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Bridge far enough helped seal deal for jet engine plant

Over 18 months — from the first overtures at the Paris Air Show to the vote by the Buncombe County Board of Commissioners authorizing property tax breaks — elected leaders in Buncombe and Henderson counties and beyond, the industry recruiting apparatus of the state and region and the community college system had scrambled to meet the needs of the prized aerospace catch.

As often happens in the recruitment of a prized manufacturer, a bidding war ensued. A major gap in the Biltmore Farms pitch was the lack of access, a challenge that a new bridge over the French Broad River would solve. Problem: Around that time it came to light that the North Carolina Department of Transportation had overspent its construction budget by $700 million. There would be no bridge money from the DOT. Enter state Sen. Chuck Edwards, who represents Henderson, Transylvania, and southern Buncombe County.

“I was the last cog in the wheel,” he said. “We were at an impasse until I got the call. We had to be creative to fill the gap and find millions and we were working against the clock.

The company had contracts that would expire in two years, so timing was critical to get the new plant up and running. “The General Assembly had little appetite for using state appropriations so we had to find other sources to make up the difference,” he said. “In October of 2019, we were battling the governor over the budget, the Legislature was scheduled to adjourn and there was little time to garner support.”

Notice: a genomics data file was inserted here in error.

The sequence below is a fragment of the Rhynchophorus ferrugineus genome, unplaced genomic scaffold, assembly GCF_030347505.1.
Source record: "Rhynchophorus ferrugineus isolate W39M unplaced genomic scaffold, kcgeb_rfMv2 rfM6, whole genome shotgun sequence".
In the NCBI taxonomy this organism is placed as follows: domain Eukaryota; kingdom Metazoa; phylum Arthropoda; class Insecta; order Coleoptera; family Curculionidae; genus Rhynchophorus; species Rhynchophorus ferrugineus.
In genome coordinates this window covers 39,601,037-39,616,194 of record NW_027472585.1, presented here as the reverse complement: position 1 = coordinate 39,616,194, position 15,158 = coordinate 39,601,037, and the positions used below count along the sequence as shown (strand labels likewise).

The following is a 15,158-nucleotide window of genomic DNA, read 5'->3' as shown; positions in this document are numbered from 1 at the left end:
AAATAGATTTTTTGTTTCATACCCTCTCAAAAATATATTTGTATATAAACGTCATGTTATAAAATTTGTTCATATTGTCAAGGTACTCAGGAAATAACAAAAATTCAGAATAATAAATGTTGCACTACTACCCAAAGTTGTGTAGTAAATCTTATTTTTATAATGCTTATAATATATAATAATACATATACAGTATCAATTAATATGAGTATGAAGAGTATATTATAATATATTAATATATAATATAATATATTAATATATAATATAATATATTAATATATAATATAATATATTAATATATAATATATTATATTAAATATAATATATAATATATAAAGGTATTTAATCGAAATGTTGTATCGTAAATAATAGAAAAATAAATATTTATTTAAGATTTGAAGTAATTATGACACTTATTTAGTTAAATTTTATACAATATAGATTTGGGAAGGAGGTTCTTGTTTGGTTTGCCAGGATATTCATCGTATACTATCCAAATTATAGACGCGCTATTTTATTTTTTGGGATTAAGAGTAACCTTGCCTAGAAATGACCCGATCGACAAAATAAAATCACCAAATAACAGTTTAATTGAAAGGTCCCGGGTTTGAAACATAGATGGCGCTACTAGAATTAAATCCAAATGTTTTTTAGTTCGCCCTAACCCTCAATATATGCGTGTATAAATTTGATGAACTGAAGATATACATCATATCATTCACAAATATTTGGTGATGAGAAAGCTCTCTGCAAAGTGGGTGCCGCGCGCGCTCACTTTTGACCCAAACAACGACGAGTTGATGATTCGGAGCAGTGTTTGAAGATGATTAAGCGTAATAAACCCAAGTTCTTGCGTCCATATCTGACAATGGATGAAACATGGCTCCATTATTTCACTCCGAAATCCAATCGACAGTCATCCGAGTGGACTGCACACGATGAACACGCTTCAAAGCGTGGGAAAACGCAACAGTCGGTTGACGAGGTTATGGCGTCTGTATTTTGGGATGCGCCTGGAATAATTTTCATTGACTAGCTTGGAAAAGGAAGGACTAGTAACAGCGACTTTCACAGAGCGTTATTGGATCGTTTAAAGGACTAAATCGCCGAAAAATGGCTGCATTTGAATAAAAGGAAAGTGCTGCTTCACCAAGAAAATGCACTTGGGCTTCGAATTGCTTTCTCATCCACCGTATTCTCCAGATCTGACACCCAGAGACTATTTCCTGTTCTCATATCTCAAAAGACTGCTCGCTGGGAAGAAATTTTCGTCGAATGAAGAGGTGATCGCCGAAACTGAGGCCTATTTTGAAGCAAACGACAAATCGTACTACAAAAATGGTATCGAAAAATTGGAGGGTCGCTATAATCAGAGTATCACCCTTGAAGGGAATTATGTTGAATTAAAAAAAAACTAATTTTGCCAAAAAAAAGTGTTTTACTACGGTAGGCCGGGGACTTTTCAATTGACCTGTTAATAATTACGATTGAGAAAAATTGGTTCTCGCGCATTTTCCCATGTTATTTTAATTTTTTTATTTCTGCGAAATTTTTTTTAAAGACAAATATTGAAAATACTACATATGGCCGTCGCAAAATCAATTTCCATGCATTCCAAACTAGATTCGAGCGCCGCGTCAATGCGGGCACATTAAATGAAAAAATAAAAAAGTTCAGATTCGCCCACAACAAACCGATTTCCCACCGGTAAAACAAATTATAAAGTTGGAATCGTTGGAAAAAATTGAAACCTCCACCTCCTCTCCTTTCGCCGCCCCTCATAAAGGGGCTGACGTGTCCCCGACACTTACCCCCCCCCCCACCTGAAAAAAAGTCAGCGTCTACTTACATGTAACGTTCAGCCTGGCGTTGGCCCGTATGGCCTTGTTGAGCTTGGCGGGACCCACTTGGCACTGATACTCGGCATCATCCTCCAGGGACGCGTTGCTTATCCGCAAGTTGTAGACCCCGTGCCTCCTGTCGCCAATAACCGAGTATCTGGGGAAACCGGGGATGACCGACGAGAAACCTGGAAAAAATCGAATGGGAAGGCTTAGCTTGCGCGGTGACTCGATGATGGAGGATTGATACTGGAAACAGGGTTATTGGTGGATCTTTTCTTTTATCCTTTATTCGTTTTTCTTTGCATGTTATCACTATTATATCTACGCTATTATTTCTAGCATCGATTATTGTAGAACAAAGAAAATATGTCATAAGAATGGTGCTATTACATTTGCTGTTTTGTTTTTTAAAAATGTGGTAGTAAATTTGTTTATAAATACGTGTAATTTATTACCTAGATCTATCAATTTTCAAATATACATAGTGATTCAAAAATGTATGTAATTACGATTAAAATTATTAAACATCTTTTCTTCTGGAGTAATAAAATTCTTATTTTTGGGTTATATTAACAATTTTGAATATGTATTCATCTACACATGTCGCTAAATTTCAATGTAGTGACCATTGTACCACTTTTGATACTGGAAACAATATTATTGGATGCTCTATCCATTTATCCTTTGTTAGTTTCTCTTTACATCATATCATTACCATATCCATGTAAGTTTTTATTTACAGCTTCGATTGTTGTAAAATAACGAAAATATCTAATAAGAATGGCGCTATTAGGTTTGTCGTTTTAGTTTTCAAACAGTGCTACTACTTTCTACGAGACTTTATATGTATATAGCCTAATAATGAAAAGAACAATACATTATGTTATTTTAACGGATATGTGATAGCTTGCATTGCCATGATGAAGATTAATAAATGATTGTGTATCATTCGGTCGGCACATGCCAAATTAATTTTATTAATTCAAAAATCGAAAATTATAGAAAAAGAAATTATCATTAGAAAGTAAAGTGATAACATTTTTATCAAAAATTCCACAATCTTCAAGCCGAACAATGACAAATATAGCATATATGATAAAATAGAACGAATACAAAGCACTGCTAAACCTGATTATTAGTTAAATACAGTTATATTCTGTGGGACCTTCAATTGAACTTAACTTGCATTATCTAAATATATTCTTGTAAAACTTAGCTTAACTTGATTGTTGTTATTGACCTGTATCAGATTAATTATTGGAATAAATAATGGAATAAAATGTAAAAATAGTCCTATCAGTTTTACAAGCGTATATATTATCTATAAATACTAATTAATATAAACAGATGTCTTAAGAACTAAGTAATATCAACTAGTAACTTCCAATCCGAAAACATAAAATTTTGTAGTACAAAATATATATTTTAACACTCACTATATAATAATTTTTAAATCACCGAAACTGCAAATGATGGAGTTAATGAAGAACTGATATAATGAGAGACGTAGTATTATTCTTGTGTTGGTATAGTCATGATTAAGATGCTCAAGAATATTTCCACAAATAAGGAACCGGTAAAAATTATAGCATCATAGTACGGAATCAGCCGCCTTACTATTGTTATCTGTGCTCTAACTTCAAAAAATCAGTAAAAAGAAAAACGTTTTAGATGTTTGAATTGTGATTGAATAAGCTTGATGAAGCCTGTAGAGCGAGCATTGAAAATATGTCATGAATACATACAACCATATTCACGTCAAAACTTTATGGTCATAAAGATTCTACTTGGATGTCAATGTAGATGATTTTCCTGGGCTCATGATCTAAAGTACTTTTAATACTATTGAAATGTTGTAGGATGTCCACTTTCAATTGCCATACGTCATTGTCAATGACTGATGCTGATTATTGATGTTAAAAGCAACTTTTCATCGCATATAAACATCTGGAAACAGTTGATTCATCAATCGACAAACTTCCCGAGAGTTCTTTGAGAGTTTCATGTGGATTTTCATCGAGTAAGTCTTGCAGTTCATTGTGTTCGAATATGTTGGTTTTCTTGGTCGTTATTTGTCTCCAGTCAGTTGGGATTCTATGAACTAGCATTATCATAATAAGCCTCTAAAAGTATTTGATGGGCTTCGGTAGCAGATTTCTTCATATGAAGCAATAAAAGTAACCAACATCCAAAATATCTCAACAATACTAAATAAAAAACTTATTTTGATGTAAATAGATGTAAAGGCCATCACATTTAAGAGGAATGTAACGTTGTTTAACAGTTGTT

The bridge contribution was not cash up front but instead money the company would not have to spend. “Everything had to stay within the guardrails set by the state,” Edwards said. Some of the in-kind support came in the form of training from the community colleges. Some was in utility and highway infrastructure. Buncombe County would be asked to provide property tax incentives. Biltmore Farms was giving the land free but there was still a big chunk of money — the $15 million bridge. Edwards scrambled to work the phones.

“We went to the Golden LEAF Foundation and I went down the list of board members calling one after another,” Edwards recalled. “We had to prove that our multi-county ‘laborshed’ could benefit half of Western North Carolina. Eventually they came around and we were back in the game.”

Created 21 years ago to receive funds coming to North Carolina from the settlement in 1998 of a lawsuit against cigarette manufacturers, Golden LEAF makes grants to advance job growth and economic development across the state. Current director Scott Hamilton, who was the first chief executive of the Henderson County Partnership for Economic Development, was not officially on board with Golden LEAF until November of 2019 but was kept in consultation.

Golden LEAF offered $12 million of the $15 million needed for the bridge. Biltmore Farms chipped in the remaining $3 million.

“This project will move North Carolina’s economic needle,” he said.

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